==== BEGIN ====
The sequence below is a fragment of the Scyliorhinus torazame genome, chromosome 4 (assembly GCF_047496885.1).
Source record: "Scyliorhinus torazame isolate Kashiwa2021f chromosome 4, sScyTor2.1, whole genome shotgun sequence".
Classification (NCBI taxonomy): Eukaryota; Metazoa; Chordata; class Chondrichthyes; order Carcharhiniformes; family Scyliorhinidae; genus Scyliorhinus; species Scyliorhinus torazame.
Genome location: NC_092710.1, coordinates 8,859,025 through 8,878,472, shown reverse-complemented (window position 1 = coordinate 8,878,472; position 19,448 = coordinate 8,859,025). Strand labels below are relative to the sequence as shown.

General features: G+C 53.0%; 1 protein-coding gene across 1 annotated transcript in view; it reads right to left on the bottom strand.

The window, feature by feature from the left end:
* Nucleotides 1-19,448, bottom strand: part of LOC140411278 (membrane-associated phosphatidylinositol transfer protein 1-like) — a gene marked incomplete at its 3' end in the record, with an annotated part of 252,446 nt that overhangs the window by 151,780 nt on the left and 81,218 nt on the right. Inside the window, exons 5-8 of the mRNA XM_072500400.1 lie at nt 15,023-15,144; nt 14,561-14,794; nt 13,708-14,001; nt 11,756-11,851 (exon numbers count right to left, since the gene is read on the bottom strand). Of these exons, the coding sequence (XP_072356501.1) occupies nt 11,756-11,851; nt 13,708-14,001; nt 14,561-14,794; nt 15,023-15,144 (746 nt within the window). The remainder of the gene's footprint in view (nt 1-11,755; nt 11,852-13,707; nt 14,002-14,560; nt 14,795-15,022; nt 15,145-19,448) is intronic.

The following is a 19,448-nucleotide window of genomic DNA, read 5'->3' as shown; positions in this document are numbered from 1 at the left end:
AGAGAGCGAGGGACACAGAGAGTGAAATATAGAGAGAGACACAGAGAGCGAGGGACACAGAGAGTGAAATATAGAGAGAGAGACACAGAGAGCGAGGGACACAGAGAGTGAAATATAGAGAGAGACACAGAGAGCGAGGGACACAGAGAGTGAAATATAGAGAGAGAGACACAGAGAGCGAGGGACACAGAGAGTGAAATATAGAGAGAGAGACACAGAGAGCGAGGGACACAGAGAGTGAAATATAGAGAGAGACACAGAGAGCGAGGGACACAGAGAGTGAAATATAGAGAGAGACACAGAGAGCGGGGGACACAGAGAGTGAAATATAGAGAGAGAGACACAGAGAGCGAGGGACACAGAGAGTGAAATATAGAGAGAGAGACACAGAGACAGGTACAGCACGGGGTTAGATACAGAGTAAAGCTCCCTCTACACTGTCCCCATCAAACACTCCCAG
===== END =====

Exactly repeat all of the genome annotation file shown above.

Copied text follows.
The sequence below is a fragment of the Scyliorhinus torazame genome, chromosome 4 (assembly GCF_047496885.1).
Source record: "Scyliorhinus torazame isolate Kashiwa2021f chromosome 4, sScyTor2.1, whole genome shotgun sequence".
Classification (NCBI taxonomy): Eukaryota; Metazoa; Chordata; class Chondrichthyes; order Carcharhiniformes; family Scyliorhinidae; genus Scyliorhinus; species Scyliorhinus torazame.
Genome location: NC_092710.1, coordinates 8,859,025 through 8,878,472, shown reverse-complemented (window position 1 = coordinate 8,878,472; position 19,448 = coordinate 8,859,025). Strand labels below are relative to the sequence as shown.

General features: G+C 53.0%; 1 protein-coding gene across 1 annotated transcript in view; it reads right to left on the bottom strand.

The window, feature by feature from the left end:
* Nucleotides 1-19,448, bottom strand: part of LOC140411278 (membrane-associated phosphatidylinositol transfer protein 1-like) — a gene marked incomplete at its 3' end in the record, with an annotated part of 252,446 nt that overhangs the window by 151,780 nt on the left and 81,218 nt on the right. Inside the window, exons 5-8 of the mRNA XM_072500400.1 lie at nt 15,023-15,144; nt 14,561-14,794; nt 13,708-14,001; nt 11,756-11,851 (exon numbers count right to left, since the gene is read on the bottom strand). Of these exons, the coding sequence (XP_072356501.1) occupies nt 11,756-11,851; nt 13,708-14,001; nt 14,561-14,794; nt 15,023-15,144 (746 nt within the window). The remainder of the gene's footprint in view (nt 1-11,755; nt 11,852-13,707; nt 14,002-14,560; nt 14,795-15,022; nt 15,145-19,448) is intronic.

The following is a 19,448-nucleotide window of genomic DNA, read 5'->3' as shown; positions in this document are numbered from 1 at the left end:
AGAGAGCGAGGGACACAGAGAGTGAAATATAGAGAGAGACACAGAGAGCGAGGGACACAGAGAGTGAAATATAGAGAGAGAGACACAGAGAGCGAGGGACACAGAGAGTGAAATATAGAGAGAGACACAGAGAGCGAGGGACACAGAGAGTGAAATATAGAGAGAGAGACACAGAGAGCGAGGGACACAGAGAGTGAAATATAGAGAGAGAGACACAGAGAGCGAGGGACACAGAGAGTGAAATATAGAGAGAGACACAGAGAGCGAGGGACACAGAGAGTGAAATATAGAGAGAGACACAGAGAGCGGGGGACACAGAGAGTGAAATATAGAGAGAGAGACACAGAGAGCGAGGGACACAGAGAGTGAAATATAGAGAGAGAGACACAGAGACAGGTACAGCACGGGGTTAGATACAGAGTAAAGCTCCCTCTACACTGTCCCCATCAAACACTCCCAG